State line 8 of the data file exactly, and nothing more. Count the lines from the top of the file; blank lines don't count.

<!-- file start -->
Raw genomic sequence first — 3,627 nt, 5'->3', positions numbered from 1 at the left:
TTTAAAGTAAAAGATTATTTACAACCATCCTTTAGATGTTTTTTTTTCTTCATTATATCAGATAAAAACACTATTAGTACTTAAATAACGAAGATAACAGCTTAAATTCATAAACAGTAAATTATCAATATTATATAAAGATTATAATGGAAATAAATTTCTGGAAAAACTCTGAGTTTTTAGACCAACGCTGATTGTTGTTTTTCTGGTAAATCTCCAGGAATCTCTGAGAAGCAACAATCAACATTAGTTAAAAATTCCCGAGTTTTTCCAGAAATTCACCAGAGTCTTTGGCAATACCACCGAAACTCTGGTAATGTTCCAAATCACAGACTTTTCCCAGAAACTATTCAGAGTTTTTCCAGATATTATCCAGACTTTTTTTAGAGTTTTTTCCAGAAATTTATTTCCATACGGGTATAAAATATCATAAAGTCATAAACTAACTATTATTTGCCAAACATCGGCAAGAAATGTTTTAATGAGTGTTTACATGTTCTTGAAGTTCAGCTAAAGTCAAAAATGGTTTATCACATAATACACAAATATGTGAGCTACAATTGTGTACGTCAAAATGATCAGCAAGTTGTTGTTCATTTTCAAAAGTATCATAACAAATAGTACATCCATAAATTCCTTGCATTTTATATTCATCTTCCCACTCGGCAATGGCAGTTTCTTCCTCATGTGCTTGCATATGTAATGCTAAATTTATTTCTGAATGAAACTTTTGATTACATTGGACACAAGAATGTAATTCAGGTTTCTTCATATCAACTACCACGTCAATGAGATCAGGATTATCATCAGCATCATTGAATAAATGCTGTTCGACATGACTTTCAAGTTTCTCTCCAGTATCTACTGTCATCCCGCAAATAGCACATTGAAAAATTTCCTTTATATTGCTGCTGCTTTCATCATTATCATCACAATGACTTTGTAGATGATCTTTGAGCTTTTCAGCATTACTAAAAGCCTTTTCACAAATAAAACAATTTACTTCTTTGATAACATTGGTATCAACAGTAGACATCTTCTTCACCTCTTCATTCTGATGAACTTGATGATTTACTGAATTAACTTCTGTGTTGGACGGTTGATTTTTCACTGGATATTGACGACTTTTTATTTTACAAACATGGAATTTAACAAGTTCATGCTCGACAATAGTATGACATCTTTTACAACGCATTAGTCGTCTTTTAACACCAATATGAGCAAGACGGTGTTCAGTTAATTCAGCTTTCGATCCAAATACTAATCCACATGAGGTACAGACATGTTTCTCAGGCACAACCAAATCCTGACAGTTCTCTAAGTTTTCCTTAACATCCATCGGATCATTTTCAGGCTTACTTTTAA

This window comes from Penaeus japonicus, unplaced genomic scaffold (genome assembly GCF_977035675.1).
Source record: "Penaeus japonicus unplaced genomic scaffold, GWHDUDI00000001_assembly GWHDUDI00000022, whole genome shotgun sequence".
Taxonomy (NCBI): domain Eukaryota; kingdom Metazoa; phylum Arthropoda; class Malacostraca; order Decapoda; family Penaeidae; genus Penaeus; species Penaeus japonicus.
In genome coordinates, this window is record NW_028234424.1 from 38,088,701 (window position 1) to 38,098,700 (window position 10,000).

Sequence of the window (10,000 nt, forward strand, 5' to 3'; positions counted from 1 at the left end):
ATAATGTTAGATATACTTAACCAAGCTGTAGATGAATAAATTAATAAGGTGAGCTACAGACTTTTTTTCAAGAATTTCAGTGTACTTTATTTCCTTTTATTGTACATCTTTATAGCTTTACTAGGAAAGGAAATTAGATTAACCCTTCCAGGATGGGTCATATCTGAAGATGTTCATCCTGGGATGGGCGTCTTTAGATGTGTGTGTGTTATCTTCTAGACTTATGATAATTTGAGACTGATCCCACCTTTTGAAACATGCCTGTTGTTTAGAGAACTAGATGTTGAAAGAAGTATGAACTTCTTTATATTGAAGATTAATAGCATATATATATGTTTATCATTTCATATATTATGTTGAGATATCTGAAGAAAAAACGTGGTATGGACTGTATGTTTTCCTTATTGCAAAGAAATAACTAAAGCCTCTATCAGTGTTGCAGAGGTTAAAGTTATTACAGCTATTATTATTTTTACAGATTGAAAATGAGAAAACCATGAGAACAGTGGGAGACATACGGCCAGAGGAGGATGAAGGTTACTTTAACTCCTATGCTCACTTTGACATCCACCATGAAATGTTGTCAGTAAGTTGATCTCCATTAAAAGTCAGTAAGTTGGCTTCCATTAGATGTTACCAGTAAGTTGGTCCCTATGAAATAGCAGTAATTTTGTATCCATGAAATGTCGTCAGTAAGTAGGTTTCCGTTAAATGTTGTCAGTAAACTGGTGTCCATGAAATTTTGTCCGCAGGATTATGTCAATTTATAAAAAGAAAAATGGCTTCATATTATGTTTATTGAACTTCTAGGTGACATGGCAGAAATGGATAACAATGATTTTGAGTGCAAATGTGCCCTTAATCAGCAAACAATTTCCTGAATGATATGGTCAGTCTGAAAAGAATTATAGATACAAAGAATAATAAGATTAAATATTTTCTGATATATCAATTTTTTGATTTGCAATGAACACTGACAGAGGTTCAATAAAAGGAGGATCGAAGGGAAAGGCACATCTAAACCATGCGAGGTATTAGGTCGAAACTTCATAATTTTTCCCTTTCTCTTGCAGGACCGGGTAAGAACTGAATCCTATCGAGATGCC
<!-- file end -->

ATAATGTTAGATATACTTAACCAAGCTGTAGATGAATAAATTAATAAGGTGAGCTACAGACTTTTTTTCAAGAATTTCAGTGTACTTTATTTCCTTTTATTGTACATCTTTATAGCTTTACTAGGAAAGGAAATTAGATTAACCCTTCCAGGATGGGTCATATCTGAAGATGTTCATCCTGGGATGGGCGTCTTTAGATGTGTGTGTGTTATCTTCTAGACTTATGATAATTTGAGACTGATCCCACCTTTTGAAACATGCCTGTTGTTTAGAGAACTAGATGTTGAAAGAAGTATGAACTTCTTTATATTGAAGATTAATAGCATATATATATGTTTATCATTTCATATATTATGTTGAGATATCTGAAGAAAAAACGTGGTATGGACTGTATGTTTTCCTTATTGCAAAGAAATAACTAAAGCCTCTATCAGTGTTGCAGAGGTTAAAGTTATTACAGCTATTATTATTTTTACAGATTGAAAATGAGAAAACCATGAGAACAGTGGGAGACATACGGCCAGAGGAGGATGAAGGTTACTTTAACTCCTATGCTCACTTTGACATCCACCATGAAATGTTGTCAGTAAGTTGATCTCCATTAAAAGTCAGTAAGTTGGCTTCCATTAGATGTTACCAGTAAGTTGGTCCCTATGAAATAGCAGTAATTTTGTATCCATGAAATGTCGTCAGTAAGTAGGTTTCCGTTAAATGTTGTCAGTAAACTGGTGTCCATGAAATTTTGTCCGCAGGATTATGTCAATTTATAAAAAGAAAAATGGCTTCATATTATGTTTATTGAACTTCTAGGTGACATGGCAGAAATGGATAACAATGATTTTGAGTGCAAATGTGCCCTTAATCAGCAAACAATTTCCTGAATGATATGGTCAGTCTGAAAAGAATTATAGATACAAAGAATAATAAGATTAAATATTTTCTGATATATCAATTTTTTGATTTGCAATGAACACTGACAGAGGTTCAATAAAAGGAGGATCGAAGGGAAAGGCACATCTAAACCATGCGAGGTATTAGGTCGAAACTTCATAATTTTTCCCTTTCTCTTGCAGGACCGGGTAAGAACTGAATCCTATCGAGATGCC